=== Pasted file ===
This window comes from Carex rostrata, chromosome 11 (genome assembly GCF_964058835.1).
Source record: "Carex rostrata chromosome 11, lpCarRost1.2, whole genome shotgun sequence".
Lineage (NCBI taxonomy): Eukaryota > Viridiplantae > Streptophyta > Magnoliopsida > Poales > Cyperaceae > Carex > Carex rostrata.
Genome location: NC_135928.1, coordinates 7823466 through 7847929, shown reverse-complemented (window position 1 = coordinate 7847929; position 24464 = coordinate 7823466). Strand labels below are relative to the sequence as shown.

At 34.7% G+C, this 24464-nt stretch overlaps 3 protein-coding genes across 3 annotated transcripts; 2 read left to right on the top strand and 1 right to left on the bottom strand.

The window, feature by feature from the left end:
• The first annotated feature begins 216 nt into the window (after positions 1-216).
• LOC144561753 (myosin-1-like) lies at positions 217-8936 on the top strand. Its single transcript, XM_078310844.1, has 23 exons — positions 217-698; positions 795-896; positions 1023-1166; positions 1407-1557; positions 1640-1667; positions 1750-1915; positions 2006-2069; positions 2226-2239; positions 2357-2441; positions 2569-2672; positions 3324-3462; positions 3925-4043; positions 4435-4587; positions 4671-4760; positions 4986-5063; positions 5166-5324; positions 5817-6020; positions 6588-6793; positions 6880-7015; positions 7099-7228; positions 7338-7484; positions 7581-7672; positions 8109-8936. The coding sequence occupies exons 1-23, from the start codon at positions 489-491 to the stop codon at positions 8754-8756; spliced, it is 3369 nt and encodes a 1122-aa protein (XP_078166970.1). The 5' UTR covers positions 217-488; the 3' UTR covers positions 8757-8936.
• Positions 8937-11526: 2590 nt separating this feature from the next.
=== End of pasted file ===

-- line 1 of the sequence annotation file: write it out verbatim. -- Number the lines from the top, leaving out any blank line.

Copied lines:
This window comes from Carex rostrata, chromosome 11 (genome assembly GCF_964058835.1).